It was a fitting moment for Aiyuk, who spent most of the season’s first-half strangely excluded from the offense but has now paired with Deebo Samuel to give Jimmy Garoppolo two alpha receiver-running-back-do-it-all options.
Elsewhere around the league
— Watch out for those scrappy Cleveland Browns, who pulled out a 24-22 win over the Baltimore Ravens. The Browns were aided by Lamar Jackson’s exit – he was carted off with an ankle injury in the second quarter. But Cleveland were monstrous on defense in the first half, smothering Jackson, and then his backup Tyler Huntley. Myles Garrett collected yet another sack, putting his season total at 15.
— Reports say that Aaron Rodgers will have to deal with his toe injury for the rest of the season. It doesn’t seem to be doing him much harm. He threw four touchdowns – and continues to own the Bears – as Green Bay beat their divisional rivals 45-30 on Sunday Night Football.
— The aforementioned Bills find themselves as the final seed in the AFC playoff race (for now) and two games behind the division leading New England Patriots. Sunday’s game was supposed to be a massive test in how they would respond from the all-rushing-all-the-time coaching masterpiece Bill Belichick used to bury them in Week 13. Now they must bounce back from losing an emotional game that was within reach against the game’s greatest quarterback. The next test comes in Week 15 against the Panthers. Time to stop the bleeding, Sean McDermott.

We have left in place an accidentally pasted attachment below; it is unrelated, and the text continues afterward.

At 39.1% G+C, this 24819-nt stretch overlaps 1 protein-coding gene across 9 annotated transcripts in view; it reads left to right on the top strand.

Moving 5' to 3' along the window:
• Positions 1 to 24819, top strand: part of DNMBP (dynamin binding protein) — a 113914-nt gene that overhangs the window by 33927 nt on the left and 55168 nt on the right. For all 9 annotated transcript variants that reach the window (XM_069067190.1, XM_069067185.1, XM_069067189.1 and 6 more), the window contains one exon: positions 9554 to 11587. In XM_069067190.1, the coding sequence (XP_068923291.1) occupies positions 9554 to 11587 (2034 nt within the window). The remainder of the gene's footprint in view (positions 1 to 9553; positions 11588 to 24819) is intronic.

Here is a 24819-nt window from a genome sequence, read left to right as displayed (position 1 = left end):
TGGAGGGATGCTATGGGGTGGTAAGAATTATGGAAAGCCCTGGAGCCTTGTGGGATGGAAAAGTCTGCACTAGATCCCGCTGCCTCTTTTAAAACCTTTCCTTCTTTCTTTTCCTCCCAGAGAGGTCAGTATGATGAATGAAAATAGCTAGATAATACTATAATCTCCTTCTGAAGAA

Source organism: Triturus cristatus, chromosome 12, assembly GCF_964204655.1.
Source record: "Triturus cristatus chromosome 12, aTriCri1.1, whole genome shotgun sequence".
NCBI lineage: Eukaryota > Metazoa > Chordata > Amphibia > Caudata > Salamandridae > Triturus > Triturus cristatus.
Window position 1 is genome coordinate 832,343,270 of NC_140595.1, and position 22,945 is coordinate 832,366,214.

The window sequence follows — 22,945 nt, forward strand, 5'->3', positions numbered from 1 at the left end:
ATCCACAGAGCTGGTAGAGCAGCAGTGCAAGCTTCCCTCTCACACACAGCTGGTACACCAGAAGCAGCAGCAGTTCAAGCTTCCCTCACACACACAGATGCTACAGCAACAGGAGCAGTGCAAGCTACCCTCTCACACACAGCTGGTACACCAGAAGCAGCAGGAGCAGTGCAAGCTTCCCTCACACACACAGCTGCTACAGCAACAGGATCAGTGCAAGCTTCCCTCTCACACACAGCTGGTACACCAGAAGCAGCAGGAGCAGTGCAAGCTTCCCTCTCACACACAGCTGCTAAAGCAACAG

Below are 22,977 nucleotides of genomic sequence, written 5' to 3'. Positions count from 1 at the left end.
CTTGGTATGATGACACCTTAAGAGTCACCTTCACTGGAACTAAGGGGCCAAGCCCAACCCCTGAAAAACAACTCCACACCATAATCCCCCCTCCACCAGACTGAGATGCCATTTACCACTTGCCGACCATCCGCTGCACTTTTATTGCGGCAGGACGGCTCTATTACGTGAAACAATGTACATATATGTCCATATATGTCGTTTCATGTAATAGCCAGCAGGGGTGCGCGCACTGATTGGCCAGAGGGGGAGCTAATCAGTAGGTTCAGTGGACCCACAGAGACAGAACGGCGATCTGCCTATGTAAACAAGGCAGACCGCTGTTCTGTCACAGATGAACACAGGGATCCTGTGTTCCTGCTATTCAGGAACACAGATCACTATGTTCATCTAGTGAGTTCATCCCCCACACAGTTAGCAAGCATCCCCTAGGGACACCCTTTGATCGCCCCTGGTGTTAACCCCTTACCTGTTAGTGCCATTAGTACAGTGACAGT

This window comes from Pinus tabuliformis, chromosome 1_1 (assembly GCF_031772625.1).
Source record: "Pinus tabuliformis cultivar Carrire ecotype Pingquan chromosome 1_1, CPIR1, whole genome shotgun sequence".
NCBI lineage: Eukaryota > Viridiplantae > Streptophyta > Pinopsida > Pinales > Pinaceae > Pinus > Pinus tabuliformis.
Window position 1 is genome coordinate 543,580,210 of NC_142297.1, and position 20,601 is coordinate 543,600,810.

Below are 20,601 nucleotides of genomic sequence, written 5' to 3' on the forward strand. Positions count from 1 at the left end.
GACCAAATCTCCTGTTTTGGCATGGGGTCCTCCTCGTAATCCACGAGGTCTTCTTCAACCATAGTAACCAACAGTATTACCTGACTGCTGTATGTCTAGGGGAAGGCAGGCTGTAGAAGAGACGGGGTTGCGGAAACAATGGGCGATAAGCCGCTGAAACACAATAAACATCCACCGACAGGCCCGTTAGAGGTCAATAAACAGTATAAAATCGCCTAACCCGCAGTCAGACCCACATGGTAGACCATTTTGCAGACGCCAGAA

— If Urban Meyer truly deems himself a winner, while calling his assistants losers, as was reported Saturday, he ought to be examined for short-term memory loss. The Meyer-led Jaguars lost to Tennessee 20-0 and dropped their fifth-straight game. Jacksonville again played a sloppy, too conservative brand of football. Trevor Lawrence threw four interceptions. The Jags are now 2-11, and are a laughing stock. There are many reasons to wait until the regular season ends to bid farewell to a failing coach. And sometimes clubs wait out of respect for a long-serving coach. But out of respect to the players and city of Jacksonville, it’s time to pull the plug on the failed Meyer experiment now. There is too much toxicity in the building among players and Meyer and coaches and Meyer, and presumably some between ownership and Meyer. Between the losing and friction, a fresh face is Jacksonville’s only chance to end the season with some sense of positivity.
— It was a win-win day for the Titans. They shut out the Jags (their first home shutout since 2000) and remain entrenched atop the AFC South. More importantly, star running back Derrick Henry is reportedly on track to return for the playoffs. Henry broke his foot in Week 8 against the Colts. He has rushed for over 150 yards in three of his six playoff games.